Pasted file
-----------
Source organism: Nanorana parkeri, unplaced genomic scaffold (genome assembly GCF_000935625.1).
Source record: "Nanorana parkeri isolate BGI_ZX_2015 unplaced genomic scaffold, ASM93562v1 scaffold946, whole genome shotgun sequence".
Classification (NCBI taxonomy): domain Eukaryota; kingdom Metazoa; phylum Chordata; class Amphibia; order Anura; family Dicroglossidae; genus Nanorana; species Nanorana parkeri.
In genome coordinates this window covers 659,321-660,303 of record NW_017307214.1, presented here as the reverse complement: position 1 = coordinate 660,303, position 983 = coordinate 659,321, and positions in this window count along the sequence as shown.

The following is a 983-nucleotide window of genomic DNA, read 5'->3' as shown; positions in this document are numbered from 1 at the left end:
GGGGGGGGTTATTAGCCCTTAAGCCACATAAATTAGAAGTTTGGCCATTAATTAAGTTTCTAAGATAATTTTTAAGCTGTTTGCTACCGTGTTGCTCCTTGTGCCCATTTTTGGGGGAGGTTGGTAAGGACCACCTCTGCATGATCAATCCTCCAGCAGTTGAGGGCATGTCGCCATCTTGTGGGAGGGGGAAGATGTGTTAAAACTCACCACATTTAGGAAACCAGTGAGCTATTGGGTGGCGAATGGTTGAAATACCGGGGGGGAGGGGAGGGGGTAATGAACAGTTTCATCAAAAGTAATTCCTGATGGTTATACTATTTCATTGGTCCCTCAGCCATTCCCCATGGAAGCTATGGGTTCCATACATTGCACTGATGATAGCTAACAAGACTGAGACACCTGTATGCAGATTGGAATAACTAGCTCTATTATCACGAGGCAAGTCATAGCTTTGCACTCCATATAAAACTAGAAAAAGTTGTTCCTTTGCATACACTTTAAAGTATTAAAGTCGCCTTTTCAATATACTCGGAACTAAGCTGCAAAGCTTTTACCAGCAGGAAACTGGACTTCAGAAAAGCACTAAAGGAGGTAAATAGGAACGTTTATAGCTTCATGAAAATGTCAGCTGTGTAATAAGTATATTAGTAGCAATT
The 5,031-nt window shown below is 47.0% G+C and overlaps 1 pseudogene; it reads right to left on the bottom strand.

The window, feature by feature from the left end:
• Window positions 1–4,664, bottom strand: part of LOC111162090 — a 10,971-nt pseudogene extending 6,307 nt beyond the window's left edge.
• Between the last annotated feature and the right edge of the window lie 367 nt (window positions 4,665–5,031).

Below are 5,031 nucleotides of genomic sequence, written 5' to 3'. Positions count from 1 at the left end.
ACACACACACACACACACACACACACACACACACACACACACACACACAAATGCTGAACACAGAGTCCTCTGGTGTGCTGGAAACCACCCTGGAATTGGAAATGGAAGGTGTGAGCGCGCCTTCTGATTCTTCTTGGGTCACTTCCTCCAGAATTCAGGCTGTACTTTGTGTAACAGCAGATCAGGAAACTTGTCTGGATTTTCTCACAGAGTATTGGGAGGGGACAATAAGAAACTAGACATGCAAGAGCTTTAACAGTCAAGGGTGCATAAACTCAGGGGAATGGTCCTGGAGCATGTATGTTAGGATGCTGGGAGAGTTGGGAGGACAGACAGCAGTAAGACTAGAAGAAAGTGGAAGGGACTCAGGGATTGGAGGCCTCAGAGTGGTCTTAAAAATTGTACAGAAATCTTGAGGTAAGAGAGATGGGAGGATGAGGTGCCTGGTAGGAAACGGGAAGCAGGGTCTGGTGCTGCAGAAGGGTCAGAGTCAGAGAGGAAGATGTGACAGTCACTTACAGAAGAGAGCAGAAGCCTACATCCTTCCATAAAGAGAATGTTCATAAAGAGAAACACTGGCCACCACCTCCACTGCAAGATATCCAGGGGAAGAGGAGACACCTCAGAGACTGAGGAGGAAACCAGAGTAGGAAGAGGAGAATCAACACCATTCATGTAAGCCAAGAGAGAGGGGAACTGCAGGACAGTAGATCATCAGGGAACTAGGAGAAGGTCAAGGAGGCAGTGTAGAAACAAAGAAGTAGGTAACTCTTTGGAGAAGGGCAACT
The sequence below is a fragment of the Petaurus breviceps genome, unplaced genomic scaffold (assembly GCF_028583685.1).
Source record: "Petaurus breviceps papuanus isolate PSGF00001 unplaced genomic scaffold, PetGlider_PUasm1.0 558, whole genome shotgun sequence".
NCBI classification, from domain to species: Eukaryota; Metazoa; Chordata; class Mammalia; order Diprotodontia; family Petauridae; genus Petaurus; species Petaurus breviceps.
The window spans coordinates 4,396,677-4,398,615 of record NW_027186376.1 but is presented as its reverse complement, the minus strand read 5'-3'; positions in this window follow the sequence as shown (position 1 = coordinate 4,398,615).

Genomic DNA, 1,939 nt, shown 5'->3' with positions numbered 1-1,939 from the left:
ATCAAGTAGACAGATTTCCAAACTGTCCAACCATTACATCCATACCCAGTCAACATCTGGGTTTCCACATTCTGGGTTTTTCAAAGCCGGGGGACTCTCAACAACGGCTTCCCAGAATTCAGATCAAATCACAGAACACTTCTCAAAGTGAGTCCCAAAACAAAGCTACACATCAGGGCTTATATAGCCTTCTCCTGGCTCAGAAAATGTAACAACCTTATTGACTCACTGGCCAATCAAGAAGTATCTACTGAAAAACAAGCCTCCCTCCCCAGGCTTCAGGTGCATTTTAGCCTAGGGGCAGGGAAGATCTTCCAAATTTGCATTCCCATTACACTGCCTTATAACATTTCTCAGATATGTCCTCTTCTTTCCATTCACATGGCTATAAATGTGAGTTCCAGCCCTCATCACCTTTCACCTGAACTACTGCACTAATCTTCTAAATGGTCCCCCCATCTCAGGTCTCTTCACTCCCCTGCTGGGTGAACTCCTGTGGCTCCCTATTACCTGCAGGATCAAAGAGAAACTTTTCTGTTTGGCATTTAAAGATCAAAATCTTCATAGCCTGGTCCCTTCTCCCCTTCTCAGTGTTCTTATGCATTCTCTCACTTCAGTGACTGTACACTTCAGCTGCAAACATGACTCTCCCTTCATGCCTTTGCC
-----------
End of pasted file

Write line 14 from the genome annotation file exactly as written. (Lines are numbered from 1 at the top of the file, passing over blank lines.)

Source record: "Petaurus breviceps papuanus isolate PSGF00001 unplaced genomic scaffold, PetGlider_PUasm1.0 558, whole genome shotgun sequence".